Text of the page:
Monday, January 6, 2014
Inside Llewyn Davis Movie Review
The Coen brothers love failures. They love characters who just hopelessly fail at what they do. Any great literary character has to have some flaw. Flaws make us human. The Greeks understood that. The most memorable Coen Brothers protagonists are defined by flaws and made human by the occasional glimmer of having it together. Mostly their heroes are lucky to get out alive. Their latest creation, Llewyn Davis, embodies elements we’ve seen before in their films. He’s going through a Job-like test a la Larry Gopnik. He’s Tom Regan without the wits and strokes of luck. He’s Jeff Lebowski without a bed of his own. He’s Everett McGill without a plan. He’s Barton Fink without the success. He’s all of this, but still entirely original.
Looking at it this way, you realize the Coens, no matter what the setting, are always first and foremost exploring character. This time their palette is the Greenwich Village folk music scene of 1961. They have an incredible knack for capturing time and place in a unique vision of their own. It’s New York at its periphery, but in a Coen brothers way. And their ear for local dialect and turns of phrase is unparalleled. Their characters from Los Angeles sound distinct from those from Minnesota who speak differently from thos in Texas. But they all sound like Joel and Ethan Coen creations.
Llewyn is a sad man. He might be one of the saddest characters they’ve created. The night we meet him is actually the tail end of his week-long story, though we don’t figure that out until later. He performs a plaintive and tearful song about life not being worth living without a love. And for Llewyn, the only thing it seems he loves is his music, but not in any traditional way. It’s more out of rigid loyalty to a higher purpose. He can’t envision himself as anything but an artist. He fits right in with that whole folk/beat generation movement of living the Bohemian lifestyle and lambasting any suggestion that you settle down, get a day job, buy a house and become “a square.” That’s death to Llewyn, but common sense to anyone without artistic drive. Outside the club, Llewyn gets punched in the nose and kicked in the gut by a dark and mysterious, deep-voiced figure. This is Llewyn’s disregard for everyone around him finally coming back to literally smack him in the face.
The tale that follows takes Llewyn door to door, crashing on friends’ couches, trying to scrounge royalty money out of his sad-sack solo record which isn’t selling. The trailer gives away what happened to his partner, but going in cold we don’t know explicitly until late in the film. He goes to Chicago to impress a promoter played by F. Murray Abraham, who bluntly informs him there’s no money in what he does. It seems Llewyn was at his best when complemented by a more upbeat partner, who ironically was the one depressed enough to kill himself. In his travels he also meets an aging and bitterly cynical jazz musician (John Goodman), whose valet (Garrett Hedlund) is a less violent version of Gaear Grimsrud from Fargo.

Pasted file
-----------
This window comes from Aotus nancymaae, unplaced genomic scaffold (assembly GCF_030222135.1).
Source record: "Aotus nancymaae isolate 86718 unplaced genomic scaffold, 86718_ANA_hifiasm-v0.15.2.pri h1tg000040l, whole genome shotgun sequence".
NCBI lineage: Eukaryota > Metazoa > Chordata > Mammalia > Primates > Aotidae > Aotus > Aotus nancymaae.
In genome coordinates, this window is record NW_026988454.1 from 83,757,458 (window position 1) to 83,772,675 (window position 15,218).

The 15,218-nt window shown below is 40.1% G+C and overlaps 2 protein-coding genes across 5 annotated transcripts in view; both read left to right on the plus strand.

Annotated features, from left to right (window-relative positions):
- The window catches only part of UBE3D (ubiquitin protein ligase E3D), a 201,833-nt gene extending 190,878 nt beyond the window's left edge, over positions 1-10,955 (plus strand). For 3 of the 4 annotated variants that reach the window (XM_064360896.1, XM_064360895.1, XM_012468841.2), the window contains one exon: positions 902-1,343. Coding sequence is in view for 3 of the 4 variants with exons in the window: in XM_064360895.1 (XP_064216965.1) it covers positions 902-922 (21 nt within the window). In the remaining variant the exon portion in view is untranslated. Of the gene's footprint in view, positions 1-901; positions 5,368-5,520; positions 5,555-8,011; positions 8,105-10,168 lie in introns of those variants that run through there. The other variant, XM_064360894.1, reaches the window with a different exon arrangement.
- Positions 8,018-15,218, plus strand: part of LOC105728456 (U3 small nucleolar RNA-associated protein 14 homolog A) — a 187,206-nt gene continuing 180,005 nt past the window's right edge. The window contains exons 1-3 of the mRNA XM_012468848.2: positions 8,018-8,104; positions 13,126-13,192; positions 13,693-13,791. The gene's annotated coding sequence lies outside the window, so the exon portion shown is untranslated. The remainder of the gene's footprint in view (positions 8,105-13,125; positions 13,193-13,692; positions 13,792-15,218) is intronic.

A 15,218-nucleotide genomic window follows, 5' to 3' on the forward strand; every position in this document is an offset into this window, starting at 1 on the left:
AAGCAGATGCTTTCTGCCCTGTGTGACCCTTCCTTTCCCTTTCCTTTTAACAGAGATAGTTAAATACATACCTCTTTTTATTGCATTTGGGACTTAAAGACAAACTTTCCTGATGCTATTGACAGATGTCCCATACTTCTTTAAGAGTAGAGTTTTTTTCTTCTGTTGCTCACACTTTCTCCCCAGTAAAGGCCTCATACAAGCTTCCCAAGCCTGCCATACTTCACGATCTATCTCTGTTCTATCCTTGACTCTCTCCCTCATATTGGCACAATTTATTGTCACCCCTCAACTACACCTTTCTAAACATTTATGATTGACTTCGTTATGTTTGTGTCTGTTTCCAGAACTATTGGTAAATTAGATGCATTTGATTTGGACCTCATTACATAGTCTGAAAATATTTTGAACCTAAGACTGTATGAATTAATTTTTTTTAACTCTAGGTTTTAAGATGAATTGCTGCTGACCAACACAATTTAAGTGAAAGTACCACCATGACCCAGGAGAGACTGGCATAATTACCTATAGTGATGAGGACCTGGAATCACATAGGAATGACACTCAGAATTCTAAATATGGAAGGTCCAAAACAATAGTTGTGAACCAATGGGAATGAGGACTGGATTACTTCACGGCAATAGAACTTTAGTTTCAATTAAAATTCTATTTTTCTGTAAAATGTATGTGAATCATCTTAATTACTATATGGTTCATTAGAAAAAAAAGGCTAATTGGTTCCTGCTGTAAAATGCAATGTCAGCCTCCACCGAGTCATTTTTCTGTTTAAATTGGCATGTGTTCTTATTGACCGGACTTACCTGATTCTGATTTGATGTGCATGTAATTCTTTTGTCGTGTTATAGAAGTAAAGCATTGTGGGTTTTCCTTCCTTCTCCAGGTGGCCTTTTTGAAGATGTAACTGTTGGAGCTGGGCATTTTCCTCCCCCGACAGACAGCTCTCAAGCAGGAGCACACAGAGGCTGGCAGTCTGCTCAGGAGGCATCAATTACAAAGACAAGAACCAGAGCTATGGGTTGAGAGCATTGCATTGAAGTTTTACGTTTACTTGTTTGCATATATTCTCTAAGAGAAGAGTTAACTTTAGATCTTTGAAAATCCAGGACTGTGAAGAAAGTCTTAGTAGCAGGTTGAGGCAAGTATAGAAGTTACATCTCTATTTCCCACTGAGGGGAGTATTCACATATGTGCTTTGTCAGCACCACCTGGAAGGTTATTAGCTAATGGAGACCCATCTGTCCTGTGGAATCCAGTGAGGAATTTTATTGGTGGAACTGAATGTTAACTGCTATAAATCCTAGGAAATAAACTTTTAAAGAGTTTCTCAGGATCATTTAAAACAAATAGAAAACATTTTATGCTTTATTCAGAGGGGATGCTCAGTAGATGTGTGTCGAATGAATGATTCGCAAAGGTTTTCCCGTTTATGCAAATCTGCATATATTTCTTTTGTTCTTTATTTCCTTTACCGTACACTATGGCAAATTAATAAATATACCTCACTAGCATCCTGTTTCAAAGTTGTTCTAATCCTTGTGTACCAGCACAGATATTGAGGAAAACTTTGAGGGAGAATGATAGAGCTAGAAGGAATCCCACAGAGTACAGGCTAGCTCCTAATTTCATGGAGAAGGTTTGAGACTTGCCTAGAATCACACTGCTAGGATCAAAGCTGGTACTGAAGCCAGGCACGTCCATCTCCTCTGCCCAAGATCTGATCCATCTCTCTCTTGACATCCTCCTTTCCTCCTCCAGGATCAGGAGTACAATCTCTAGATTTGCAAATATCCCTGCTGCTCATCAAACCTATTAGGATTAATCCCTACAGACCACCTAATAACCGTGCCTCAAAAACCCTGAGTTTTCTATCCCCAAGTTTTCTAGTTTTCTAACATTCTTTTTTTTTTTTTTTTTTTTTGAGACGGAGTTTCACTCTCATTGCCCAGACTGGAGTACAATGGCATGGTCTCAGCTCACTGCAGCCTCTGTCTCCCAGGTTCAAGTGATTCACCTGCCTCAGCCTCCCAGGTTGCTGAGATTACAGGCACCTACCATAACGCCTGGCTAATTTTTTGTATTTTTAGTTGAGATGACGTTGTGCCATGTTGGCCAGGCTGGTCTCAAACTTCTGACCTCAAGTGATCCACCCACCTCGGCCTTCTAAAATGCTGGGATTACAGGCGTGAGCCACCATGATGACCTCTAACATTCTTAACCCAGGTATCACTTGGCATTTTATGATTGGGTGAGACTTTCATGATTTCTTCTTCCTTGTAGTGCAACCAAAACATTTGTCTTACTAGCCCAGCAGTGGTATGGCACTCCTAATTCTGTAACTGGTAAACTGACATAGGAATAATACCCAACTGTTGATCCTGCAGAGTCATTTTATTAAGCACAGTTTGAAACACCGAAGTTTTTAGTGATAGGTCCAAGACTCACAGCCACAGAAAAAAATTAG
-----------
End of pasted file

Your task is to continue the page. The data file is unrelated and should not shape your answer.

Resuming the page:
Llewyn is a lost soul. Oscar Isaac’s big round soulful eyes and soft facial features seem to reveal a window into that vastness, but we never really get inside Llewyn Davis. Isaac has the demeanor of the character to a T. He constantly looks hurt and freezing and like he can’t quite believe the conversation he’s having, whether it’s his friend and professional rival, Jim (Justing Timberlake), or Jim’s wife (Carey Mulligan), who is pissed off at him for possibly being the one to get her pregnant. Everything he touches turns to shit, she tells him. He thinks he’s a tortured genius, but at the end of the day it’s money that buys things like food, clothes, a place to sleep, and the abortion that will absolve him of parental responsibility (maybe).
I always find Coen brothers movies so difficult to pin down in review form right off the bat. I know whether I like it or not. I have a sense of whether or not it’s a substantial work, but as for the ‘why’ of it, I’m often at a loss for words. Inside Llewyn Davis looks as great as the best Coen brothers movies. Bruno Delbonnel had big shoes to fill as cinematographer in Roger Deakins’ absence, but does an astounding job with high contrast light and shadow and a palette of dark earth tones, grays, and blacks. The whole film feels like a sleazy underground smoke-filled nightclub. And the wintry New York and Chicago settings are bled of all brightness and color to reflect the dreary world Llewyn thinks he lives in.
Not only is Llewyn one of their saddest characters, but this could be their most melancholy film, made even more so by the songs produced by T Bone Burnett, which are also performed by Isaac and the rest of the cast. The folk music featured in the film evokes the biggest emotions I think I’ve ever felt during one of their films. I’m not sure this is a great film or even one of my favorites of their, but they’ve previously set the bar so high that if this were a film by anyone else it would be an incredible achievement. And we really can’t fault them now for already having reached greatness o many times in the past.